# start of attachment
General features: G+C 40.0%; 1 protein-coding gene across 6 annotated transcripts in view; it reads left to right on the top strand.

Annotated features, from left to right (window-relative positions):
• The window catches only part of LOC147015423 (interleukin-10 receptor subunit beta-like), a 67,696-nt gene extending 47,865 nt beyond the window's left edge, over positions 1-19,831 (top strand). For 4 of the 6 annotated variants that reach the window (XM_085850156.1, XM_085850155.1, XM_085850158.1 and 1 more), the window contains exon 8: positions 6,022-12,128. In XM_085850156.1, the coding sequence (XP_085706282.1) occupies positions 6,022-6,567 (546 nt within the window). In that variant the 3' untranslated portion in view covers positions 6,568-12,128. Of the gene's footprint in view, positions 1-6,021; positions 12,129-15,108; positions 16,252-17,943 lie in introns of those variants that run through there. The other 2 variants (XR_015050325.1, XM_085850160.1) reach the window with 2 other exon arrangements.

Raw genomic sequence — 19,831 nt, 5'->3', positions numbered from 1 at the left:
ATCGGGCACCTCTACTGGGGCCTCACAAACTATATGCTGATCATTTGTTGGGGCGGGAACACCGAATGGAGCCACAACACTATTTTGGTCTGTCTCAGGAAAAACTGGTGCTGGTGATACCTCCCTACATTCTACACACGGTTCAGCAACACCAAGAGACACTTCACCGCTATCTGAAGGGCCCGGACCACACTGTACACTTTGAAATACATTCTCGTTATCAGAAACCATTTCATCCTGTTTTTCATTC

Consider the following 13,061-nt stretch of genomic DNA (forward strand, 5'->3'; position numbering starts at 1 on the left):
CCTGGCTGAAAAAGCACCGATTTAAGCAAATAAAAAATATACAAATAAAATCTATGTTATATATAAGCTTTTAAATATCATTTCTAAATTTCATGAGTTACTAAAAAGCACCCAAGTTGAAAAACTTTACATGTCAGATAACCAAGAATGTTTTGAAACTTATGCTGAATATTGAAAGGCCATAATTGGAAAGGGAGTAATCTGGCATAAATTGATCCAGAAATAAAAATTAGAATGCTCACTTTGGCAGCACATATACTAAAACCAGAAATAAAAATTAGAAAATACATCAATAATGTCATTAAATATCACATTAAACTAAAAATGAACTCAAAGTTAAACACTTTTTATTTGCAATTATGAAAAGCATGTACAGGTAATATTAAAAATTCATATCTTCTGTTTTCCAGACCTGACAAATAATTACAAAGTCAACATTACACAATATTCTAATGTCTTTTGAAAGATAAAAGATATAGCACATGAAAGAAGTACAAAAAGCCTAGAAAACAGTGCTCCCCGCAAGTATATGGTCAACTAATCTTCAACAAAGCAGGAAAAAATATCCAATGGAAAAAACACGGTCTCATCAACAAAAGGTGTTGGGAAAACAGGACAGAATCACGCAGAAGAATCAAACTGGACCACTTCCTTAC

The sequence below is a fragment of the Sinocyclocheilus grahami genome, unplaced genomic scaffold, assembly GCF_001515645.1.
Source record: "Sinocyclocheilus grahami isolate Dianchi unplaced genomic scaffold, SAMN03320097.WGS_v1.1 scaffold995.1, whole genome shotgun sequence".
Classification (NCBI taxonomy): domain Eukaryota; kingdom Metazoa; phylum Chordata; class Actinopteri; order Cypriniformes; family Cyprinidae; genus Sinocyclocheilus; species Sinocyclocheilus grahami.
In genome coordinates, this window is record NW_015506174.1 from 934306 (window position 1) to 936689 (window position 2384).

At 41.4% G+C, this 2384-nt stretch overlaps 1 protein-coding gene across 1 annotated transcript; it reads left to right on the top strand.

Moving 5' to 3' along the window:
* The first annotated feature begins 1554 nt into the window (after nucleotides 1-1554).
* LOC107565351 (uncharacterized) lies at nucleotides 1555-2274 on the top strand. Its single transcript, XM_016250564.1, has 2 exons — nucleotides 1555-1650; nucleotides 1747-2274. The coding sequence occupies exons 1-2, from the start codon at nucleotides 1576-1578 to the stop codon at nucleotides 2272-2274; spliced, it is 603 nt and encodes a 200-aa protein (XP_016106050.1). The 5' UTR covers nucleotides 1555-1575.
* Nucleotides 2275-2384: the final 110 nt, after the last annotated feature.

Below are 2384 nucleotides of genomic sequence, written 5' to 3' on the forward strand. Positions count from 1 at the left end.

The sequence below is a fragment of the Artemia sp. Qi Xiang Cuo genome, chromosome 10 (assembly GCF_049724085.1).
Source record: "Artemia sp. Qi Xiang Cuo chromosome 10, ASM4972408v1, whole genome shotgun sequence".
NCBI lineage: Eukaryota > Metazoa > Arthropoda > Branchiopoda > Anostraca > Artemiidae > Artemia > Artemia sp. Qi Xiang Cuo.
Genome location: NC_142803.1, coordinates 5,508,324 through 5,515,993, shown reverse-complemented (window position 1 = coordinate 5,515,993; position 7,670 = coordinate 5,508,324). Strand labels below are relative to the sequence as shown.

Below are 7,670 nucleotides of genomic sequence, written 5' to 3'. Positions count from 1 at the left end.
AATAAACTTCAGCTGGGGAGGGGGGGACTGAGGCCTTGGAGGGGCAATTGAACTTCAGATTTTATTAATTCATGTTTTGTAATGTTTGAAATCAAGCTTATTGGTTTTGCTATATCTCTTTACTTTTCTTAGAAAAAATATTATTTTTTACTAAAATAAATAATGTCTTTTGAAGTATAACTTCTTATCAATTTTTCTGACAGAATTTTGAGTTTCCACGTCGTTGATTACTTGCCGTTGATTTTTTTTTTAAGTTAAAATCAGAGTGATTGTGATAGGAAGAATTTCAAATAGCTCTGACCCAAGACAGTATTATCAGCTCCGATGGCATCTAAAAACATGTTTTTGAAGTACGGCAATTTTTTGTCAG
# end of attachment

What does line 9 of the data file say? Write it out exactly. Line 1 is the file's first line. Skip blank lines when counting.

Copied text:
Source record: "Sinocyclocheilus grahami isolate Dianchi unplaced genomic scaffold, SAMN03320097.WGS_v1.1 scaffold995.1, whole genome shotgun sequence".